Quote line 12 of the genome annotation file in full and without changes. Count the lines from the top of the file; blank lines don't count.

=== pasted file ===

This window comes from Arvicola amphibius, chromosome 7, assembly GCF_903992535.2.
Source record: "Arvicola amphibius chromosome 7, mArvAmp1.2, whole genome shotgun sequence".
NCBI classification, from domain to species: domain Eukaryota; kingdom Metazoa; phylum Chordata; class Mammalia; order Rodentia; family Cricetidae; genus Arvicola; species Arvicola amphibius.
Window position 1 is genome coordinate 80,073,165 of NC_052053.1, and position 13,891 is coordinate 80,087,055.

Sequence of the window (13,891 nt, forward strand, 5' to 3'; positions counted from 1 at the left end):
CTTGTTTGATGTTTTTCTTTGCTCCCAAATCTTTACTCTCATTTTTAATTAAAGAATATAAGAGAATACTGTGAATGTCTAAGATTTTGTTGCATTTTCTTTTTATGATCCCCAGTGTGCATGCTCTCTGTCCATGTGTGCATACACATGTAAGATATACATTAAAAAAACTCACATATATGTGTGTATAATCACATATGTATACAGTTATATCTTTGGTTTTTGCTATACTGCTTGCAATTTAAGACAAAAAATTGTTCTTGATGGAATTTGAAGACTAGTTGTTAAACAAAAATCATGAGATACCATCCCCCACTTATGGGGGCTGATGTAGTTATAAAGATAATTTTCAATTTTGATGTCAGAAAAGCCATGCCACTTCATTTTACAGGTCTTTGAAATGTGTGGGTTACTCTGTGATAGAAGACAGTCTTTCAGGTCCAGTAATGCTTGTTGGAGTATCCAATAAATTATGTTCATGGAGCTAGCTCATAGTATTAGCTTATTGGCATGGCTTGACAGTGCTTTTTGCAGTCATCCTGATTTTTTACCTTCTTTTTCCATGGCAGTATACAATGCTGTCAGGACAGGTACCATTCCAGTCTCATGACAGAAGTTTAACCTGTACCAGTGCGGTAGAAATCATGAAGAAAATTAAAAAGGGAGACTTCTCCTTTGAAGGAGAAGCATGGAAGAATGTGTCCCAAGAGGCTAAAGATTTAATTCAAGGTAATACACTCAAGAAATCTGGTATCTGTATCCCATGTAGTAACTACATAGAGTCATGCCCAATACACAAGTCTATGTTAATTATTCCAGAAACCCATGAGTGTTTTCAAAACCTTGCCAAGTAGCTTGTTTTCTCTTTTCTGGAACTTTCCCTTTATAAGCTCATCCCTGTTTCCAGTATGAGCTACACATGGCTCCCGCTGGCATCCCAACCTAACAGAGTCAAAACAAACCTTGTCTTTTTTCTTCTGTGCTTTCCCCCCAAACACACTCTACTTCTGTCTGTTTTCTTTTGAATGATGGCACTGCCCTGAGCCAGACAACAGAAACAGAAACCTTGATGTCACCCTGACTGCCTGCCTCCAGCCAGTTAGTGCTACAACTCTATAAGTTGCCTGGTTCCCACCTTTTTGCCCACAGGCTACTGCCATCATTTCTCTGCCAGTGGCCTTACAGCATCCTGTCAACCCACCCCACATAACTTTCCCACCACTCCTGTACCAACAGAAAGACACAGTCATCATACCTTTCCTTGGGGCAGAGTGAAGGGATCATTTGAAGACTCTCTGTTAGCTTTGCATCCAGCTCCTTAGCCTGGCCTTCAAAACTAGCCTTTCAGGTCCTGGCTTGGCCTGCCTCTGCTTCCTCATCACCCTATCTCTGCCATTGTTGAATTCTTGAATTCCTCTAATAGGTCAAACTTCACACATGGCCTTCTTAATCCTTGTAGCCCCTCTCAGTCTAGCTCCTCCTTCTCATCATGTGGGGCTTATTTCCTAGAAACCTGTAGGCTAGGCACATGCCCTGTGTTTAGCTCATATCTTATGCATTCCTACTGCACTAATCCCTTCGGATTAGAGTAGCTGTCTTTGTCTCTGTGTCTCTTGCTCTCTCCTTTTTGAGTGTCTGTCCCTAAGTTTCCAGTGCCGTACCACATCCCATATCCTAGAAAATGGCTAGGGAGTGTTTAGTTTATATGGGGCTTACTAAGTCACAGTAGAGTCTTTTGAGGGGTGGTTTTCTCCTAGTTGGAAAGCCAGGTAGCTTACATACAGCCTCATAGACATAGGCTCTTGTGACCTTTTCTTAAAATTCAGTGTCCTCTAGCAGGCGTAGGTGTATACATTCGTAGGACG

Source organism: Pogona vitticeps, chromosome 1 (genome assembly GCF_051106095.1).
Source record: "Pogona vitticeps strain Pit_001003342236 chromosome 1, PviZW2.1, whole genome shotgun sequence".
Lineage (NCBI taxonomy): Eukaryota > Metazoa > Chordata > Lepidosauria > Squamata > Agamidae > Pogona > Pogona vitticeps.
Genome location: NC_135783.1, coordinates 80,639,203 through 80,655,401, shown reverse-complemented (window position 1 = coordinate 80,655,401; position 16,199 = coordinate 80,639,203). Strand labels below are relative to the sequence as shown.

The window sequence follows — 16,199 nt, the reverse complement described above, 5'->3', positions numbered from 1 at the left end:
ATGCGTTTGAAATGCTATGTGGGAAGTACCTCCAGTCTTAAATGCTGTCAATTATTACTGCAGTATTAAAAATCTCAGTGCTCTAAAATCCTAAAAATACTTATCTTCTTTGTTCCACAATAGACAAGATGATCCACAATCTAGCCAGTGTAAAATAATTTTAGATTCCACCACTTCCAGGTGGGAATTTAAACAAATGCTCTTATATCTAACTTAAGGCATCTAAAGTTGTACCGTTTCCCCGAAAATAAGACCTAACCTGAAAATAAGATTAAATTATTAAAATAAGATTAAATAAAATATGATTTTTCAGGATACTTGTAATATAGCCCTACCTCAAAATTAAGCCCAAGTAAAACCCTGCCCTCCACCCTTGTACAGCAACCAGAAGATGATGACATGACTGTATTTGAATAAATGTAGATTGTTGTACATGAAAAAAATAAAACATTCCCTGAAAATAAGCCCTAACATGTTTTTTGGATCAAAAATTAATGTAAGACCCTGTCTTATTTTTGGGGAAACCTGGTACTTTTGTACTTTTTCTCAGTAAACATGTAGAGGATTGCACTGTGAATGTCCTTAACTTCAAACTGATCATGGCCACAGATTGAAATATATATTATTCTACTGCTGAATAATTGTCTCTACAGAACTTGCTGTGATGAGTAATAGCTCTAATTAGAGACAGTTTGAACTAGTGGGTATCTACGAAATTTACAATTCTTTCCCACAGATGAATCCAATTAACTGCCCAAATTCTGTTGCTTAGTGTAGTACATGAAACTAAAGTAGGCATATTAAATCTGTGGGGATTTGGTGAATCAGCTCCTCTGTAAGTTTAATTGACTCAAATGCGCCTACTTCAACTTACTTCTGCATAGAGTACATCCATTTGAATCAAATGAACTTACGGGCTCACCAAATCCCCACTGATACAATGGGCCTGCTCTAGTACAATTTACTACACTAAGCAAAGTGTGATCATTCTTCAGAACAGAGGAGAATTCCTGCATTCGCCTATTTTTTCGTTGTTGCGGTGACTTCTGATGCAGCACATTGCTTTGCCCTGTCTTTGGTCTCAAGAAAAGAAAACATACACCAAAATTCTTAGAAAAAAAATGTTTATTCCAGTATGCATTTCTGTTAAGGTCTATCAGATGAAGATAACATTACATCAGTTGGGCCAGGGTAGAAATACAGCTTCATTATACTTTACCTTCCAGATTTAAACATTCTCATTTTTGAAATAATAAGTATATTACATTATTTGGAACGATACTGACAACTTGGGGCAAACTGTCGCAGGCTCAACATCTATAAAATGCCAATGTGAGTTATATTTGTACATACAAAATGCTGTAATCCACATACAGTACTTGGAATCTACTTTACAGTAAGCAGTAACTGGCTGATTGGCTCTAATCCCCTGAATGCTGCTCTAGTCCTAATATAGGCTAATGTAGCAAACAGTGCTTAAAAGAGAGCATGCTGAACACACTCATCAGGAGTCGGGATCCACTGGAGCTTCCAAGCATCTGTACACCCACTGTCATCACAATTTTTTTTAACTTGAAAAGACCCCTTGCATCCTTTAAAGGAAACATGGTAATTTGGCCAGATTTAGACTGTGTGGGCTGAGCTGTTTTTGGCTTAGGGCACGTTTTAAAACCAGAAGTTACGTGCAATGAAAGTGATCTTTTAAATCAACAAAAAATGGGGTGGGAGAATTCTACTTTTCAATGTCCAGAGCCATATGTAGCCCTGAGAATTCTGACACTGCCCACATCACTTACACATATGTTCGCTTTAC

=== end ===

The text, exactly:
ATGCGTTTGAAATGCTATGTGGGAAGTACCTCCAGTCTTAAATGCTGTCAATTATTACTGCAGTATTAAAAATCTCAGTGCTCTAAAATCCTAAAAATACTTATCTTCTTTGTTCCACAATAGACAAGATGATCCACAATCTAGCCAGTGTAAAATAATTTTAGATTCCACCACTTCCAGGTGGGAATTTAAACAAATGCTCTTATATCTAACTTAAGGCATCTAAAGTTGTACCGTTTCCCCGAAAATAAGACCTAACCTGAAAATAAGATTAAATTATTAAAATAAGATTAAATAAAATATGATTTTTCAGGATACTTGTAATATAGCCCTACCTCAAAATTAAGCCCAAGTAAAACCCTGCCCTCCACCCTTGTACAGCAACCAGAAGATGATGACATGACTGTATTTGAATAAATGTAGATTGTTGTACATGAAAAAAATAAAACATTCCCTGAAAATAAGCCCTAACATGTTTTTTGGATCAAAAATTAATGTAAGACCCTGTCTTATTTTTGGGGAAACCTGGTACTTTTGTACTTTTTCTCAGTAAACATGTAGAGGATTGCACTGTGAATGTCCTTAACTTCAAACTGATCATGGCCACAGATTGAAATATATATTATTCTACTGCTGAATAATTGTCTCTACAGAACTTGCTGTGATGAGTAATAGCTCTAATTAGAGACAGTTTGAACTAGTGGGTATCTACGAAATTTACAATTCTTTCCCACAGATGAATCCAATTAACTGCCCAAATTCTGTTGCTTAGTGTAGTACATGAAACTAAAGTAGGCATATTAAATCTGTGGGGATTTGGTGAATCAGCTCCTCTGTAAGTTTAATTGACTCAAATGCGCCTACTTCAACTTACTTCTGCATAGAGTACATCCATTTGAATCAAATGAACTTACGGGCTCACCAAATCCCCACTGATACAATGGGCCTGCTCTAGTACAATTTACTACACTAAGCAAAGTGTGATCATTCTTCAGAACAGAGGAGAATTCCTGCATTCGCCTATTTTTTCGTTGTTGCGGTGACTTCTGATGCAGCACATTGCTTTGCCCTGTCTTTGGTCTCAAGAAAAGAAAACATACACCAAAATTCTTAGAAAAAAAATGTTTATTCCAGTATGCATTTCTGTTAAGGTCTATCAGATGAAGATAACATTACATCAGTTGGGCCAGGGTAGAAATACAGCTTCATTATACTTTACCTTCCAGATTTAAACATTCTCATTTTTGAAATAATAAGTATATTACATTATTTGGAACGATACTGACAACTTGGGGCAAACTGTCGCAGGCTCAACATCTATAAAATGCCAATGTGAGTTATATTTGTACATACAAAATGCTGTAATCCACATACAGTACTTGGAATCTACTTTACAGTAAGCAGTAACTGGCTGATTGGCTCTAATCCCCTGAATGCTGCTCTAGTCCTAATATAGGCTAATGTAGCAAACAGTGCTTAAAAGAGAGCATGCTGAACACACTCATCAGGAGTCGGGATCCACTGGAGCTTCCAAGCATCTGTACACCCACTGTCATCACAATTTTTTTTAACTTGAAAAGACCCCTTGCATCCTTTAAAGGAAACATGGTAATTTGGCCAGATTTAGACTGTGTGGGCTGAGCTGTTTTTGGCTTAGGGCACGTTTTAAAACCAGAAGTTACGTGCAATGAAAGTGATCTTTTAAATCAACAAAAAATGGGGTGGGAGAATTCTACTTTTCAATGTCCAGAGCCATATGTAGCCCTGAGAATTCTGACACTGCCCACATCACTTACACATATGTTCGCTTTAC